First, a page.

Due to my back which was making sleeping and moving very painful we decided to head straight home on Saturday morning and to be honest I was pleased to get home. One bit of excitement on the journey was a brief glimpse of what I am 99% certain was a Bee-eater high on a wire as we drove along the A1M, sadly we couldn’t stop! Thank goodness we saw one earlier in the year or it would have been VERY frustrating indeed.

Back to mothing last night, first time for a while and we added a few for the year. Good to see two nut-tree tussock and a rather smart Lesser broad-banded yellow underwing.

So as well as saying farewell to a good friend we say farewell to July! It has been our quietest, least productive month but we have still had a good time! Birds have been very quiet and we have in fact only added one this month, Spoonbill. Moths and butterflies have been more obliging, thank goodness!

So here are the statistics:

Birds 237, Butterflies 21, Moths 181 macro 42 micro, Dragon/damselflies 12, other insects 22, mammals 20 (n0 change), retiles still to sort  out. So for now we have a total of 535

Here come the lists!

Bird List to end of July     * denotes life tick

  1. Mute Swan
  2. Bewick Swan
  3. Whooper Swan
  4. Pink-footed Goose
  5. White-fronted Goose
  6. Greylag Goose
  7. Canada Goose
  8. Barnacle Goose
  9. Brent Goose
  10. Egyptian Goose
  11. Common Shelduck
  12. Muscovy duck
  13. Mandarin Duck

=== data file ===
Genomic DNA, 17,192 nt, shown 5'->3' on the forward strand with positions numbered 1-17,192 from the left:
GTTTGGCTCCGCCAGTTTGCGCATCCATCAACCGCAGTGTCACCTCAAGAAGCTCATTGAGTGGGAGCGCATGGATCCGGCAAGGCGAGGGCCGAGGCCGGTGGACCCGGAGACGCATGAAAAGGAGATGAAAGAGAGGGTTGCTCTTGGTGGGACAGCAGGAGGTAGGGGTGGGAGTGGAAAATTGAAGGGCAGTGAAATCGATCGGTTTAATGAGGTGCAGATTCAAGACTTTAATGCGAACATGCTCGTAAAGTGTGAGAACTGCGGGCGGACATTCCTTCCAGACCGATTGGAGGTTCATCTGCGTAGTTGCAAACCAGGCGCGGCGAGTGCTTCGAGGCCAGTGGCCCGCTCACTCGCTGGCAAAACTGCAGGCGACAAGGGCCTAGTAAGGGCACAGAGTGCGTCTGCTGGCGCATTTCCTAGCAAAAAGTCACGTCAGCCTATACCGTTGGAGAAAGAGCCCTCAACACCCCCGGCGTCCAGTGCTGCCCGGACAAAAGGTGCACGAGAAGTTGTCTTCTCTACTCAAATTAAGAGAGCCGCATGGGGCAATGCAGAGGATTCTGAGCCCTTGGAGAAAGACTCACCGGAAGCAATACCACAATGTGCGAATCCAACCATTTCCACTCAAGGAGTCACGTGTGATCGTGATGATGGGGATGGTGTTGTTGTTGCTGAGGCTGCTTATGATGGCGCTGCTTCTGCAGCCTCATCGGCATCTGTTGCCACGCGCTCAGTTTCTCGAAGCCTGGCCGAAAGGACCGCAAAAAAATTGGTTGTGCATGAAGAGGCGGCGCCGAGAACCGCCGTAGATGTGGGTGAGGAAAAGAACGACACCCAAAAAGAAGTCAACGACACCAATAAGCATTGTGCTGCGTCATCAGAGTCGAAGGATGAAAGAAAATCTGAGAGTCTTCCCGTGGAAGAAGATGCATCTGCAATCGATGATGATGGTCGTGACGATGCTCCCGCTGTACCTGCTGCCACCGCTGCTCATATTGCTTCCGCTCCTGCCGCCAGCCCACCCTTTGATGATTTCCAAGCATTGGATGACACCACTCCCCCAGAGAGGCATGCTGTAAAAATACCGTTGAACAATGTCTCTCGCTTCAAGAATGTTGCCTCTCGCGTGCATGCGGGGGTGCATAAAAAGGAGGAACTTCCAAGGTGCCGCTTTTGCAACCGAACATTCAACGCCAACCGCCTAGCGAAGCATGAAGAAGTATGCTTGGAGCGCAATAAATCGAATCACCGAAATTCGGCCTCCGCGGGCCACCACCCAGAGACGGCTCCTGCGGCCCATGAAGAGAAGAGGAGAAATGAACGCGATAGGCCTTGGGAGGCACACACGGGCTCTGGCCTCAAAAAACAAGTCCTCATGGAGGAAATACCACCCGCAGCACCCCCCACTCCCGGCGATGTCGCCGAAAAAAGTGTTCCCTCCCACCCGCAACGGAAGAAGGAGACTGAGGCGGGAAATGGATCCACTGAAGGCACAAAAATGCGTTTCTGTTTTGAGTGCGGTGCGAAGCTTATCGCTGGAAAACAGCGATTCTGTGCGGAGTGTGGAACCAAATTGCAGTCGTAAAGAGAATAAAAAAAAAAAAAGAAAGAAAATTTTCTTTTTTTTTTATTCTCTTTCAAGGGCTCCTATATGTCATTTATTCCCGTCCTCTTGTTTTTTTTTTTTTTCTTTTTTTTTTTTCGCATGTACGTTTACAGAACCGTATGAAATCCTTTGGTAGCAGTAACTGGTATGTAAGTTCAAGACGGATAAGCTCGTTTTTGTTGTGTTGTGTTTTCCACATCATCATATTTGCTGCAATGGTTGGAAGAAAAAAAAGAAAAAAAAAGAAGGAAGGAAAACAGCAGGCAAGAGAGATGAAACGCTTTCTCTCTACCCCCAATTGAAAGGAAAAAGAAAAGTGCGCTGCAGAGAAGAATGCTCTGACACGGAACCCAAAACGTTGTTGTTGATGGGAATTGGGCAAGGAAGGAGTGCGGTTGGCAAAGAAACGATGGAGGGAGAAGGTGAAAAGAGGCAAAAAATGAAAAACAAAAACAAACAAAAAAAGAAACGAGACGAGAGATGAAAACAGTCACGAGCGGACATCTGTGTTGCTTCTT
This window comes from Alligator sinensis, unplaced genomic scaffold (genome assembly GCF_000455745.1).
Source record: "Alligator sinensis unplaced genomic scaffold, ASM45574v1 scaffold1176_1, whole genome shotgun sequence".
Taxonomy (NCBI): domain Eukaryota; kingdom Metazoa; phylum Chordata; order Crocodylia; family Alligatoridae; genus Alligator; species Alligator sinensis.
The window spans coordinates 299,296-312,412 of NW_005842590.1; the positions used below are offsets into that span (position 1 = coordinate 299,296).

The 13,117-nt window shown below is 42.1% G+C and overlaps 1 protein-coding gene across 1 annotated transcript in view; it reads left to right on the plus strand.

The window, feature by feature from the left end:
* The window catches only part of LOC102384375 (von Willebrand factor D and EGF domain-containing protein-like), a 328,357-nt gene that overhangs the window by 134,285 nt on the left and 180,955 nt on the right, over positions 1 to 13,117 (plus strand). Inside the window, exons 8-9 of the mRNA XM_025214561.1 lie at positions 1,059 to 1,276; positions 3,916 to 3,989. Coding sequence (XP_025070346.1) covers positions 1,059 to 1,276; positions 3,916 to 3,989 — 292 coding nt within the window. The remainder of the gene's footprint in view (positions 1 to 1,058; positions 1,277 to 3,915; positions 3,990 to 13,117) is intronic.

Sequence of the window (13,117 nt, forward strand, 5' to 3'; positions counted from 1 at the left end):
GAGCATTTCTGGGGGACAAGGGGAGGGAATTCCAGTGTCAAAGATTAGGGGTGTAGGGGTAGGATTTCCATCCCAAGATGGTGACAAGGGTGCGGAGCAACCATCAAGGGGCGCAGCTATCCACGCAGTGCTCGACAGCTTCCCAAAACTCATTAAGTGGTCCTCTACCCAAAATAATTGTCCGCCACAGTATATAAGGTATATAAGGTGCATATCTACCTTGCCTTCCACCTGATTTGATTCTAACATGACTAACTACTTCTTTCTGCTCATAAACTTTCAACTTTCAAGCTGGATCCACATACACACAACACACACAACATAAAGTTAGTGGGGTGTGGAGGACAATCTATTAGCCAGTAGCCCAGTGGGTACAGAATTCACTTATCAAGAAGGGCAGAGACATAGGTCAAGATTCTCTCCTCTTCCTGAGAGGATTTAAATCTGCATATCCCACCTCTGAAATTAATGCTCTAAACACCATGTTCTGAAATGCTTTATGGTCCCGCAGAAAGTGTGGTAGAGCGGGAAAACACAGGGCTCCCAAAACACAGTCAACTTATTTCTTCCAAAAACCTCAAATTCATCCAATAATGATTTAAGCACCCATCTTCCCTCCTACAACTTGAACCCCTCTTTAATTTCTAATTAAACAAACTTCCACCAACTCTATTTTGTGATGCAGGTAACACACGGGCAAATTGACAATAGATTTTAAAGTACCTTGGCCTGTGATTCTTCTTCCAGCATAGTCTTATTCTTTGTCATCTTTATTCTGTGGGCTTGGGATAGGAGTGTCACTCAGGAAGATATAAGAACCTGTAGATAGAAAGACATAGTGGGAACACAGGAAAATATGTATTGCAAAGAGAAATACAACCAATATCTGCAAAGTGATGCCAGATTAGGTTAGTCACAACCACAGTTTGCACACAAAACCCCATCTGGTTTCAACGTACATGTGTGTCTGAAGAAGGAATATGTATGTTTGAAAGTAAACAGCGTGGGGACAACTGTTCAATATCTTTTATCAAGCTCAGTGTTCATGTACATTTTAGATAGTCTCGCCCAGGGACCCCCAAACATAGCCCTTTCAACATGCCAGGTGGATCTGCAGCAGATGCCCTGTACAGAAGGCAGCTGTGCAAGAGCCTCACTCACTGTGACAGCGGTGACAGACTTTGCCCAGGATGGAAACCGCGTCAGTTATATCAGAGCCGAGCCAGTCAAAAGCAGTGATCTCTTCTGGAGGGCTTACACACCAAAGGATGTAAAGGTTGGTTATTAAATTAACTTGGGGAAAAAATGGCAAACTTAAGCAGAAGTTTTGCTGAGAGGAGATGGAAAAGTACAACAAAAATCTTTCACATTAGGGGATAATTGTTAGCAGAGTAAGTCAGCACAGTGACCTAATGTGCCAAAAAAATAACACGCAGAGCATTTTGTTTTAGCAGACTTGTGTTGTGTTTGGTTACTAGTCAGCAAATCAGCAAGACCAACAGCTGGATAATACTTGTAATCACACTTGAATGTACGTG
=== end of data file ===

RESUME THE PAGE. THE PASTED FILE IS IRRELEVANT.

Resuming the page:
14. Eurasian Wigeon
  15. Gadwall
  16. Eurasian Teal
  17. Mallard
  18. Pintail
  19. Garganey
  20. Shoveler
  21. Red-crested Pochard
  22. Common Pochard
  23. Ferruginous Duck *
  24. Tufted duck
  25. Greater Scaup
  26. Common Eider
  27. Long-tailed Duck
  28. Common Scoter
  29. Velvet Scoter
  30. Goldeneye
  31. Smew
  32. Hooded merganser *
  33. Red-breasted Merganser
  34. Red Grouse
  35. Black Grouse
  36. Goosander
  37. Red-legged Partridge
  38. Grey Partridge
  39. Common Pheasant
  40. Golden Pheasant
  41. Little Grebe
  42. Great Crested Grebe
  43. Red-necked Grebe *
  44. Slavonian Grebe
  45. Black-necked Grebe
  46. Fulmar
  47. Manx Shearwater
  48. Gannet
  49. Cormorant
  50. Shag
  51. Bittern
  52. Little Egret
  53. Great Egret
  54. Grey Heron
  55. White Stork
  56. Glossy Ibis
  57. Spoonbill
  58. Red Kite
  59. White-tailed Eagle
  60. Marsh Harrier
  61. Hen Harrier
  62. Pallid Harrier *
  63. Goshawk *
  64. Eurasian Sparrowhawk
  65. Common Buzzard
  66. Rough-legged Buzzard
  67. Golden Eagle
  68. Osprey
  69. Kestrel
  70. Merlin
  71. Hobby
  72. Peregrine Falcon
  73. Water Rail
  74. Corn Crake
  75. Moorhen
  76. Coot
  77. Common Crane
  78. Great bustard *
  79. Oystercatcher
  80. Black-winged Stilt
  81. Pied Avocet
  82. Stone-curlew
  83. Little ringed Plover
  84. Ringed Plover
  85. Dotterel
  86. European Golden Plover
  87. Grey Plover
  88. Lapwing
  89. Great Knot*
  90. Knot
  91. Sanderling
  92. Little Stint
  93. Temminck’s Stint
  94. Curlew Sandpiper
  95. Purple Sandpiper
  96. Dunlin